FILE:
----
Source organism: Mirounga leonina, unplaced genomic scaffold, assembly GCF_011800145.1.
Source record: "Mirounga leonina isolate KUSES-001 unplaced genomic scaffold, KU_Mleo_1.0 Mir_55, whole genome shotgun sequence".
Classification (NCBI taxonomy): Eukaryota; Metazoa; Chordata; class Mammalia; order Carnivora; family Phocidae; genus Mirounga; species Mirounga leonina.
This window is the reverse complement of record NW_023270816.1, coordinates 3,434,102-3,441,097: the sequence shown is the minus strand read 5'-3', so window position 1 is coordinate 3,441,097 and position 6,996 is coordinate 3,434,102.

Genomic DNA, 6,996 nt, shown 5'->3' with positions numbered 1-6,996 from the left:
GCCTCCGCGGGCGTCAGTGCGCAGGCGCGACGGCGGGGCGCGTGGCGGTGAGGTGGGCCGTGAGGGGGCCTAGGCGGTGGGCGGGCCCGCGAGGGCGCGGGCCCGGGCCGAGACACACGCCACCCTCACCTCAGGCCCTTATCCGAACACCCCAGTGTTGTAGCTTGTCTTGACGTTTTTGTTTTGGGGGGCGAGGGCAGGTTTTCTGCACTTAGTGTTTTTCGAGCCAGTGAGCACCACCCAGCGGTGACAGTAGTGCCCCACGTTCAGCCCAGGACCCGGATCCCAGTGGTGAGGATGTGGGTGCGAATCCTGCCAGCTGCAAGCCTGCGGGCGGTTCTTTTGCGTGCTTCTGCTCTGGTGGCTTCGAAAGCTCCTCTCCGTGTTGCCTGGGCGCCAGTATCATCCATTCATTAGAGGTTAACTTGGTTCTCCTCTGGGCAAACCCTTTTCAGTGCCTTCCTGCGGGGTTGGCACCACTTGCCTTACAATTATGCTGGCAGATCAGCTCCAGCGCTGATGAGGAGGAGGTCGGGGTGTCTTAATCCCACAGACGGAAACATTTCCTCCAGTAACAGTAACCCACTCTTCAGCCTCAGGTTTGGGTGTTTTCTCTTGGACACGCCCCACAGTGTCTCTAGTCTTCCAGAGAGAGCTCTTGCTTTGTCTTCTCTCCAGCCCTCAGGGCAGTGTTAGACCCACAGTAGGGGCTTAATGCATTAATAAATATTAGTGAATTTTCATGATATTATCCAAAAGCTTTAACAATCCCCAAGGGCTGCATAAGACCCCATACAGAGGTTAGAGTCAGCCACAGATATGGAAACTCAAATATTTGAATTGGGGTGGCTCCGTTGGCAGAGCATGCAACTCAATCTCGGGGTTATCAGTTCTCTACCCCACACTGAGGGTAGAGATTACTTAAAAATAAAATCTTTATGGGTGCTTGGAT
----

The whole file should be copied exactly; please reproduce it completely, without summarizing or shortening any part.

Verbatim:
Source organism: Mirounga leonina, unplaced genomic scaffold, assembly GCF_011800145.1.
Source record: "Mirounga leonina isolate KUSES-001 unplaced genomic scaffold, KU_Mleo_1.0 Mir_55, whole genome shotgun sequence".
Classification (NCBI taxonomy): Eukaryota; Metazoa; Chordata; class Mammalia; order Carnivora; family Phocidae; genus Mirounga; species Mirounga leonina.
This window is the reverse complement of record NW_023270816.1, coordinates 3,434,102-3,441,097: the sequence shown is the minus strand read 5'-3', so window position 1 is coordinate 3,441,097 and position 6,996 is coordinate 3,434,102.

Genomic DNA, 6,996 nt, shown 5'->3' with positions numbered 1-6,996 from the left:
GCCTCCGCGGGCGTCAGTGCGCAGGCGCGACGGCGGGGCGCGTGGCGGTGAGGTGGGCCGTGAGGGGGCCTAGGCGGTGGGCGGGCCCGCGAGGGCGCGGGCCCGGGCCGAGACACACGCCACCCTCACCTCAGGCCCTTATCCGAACACCCCAGTGTTGTAGCTTGTCTTGACGTTTTTGTTTTGGGGGGCGAGGGCAGGTTTTCTGCACTTAGTGTTTTTCGAGCCAGTGAGCACCACCCAGCGGTGACAGTAGTGCCCCACGTTCAGCCCAGGACCCGGATCCCAGTGGTGAGGATGTGGGTGCGAATCCTGCCAGCTGCAAGCCTGCGGGCGGTTCTTTTGCGTGCTTCTGCTCTGGTGGCTTCGAAAGCTCCTCTCCGTGTTGCCTGGGCGCCAGTATCATCCATTCATTAGAGGTTAACTTGGTTCTCCTCTGGGCAAACCCTTTTCAGTGCCTTCCTGCGGGGTTGGCACCACTTGCCTTACAATTATGCTGGCAGATCAGCTCCAGCGCTGATGAGGAGGAGGTCGGGGTGTCTTAATCCCACAGACGGAAACATTTCCTCCAGTAACAGTAACCCACTCTTCAGCCTCAGGTTTGGGTGTTTTCTCTTGGACACGCCCCACAGTGTCTCTAGTCTTCCAGAGAGAGCTCTTGCTTTGTCTTCTCTCCAGCCCTCAGGGCAGTGTTAGACCCACAGTAGGGGCTTAATGCATTAATAAATATTAGTGAATTTTCATGATATTATCCAAAAGCTTTAACAATCCCCAAGGGCTGCATAAGACCCCATACAGAGGTTAGAGTCAGCCACAGATATGGAAACTCAAATATTTGAATTGGGGTGGCTCCGTTGGCAGAGCATGCAACTCAATCTCGGGGTTATCAGTTCTCTACCCCACACTGAGGGTAGAGATTACTTAAAAATAAAATCTTTATGGGTGCTTGGAT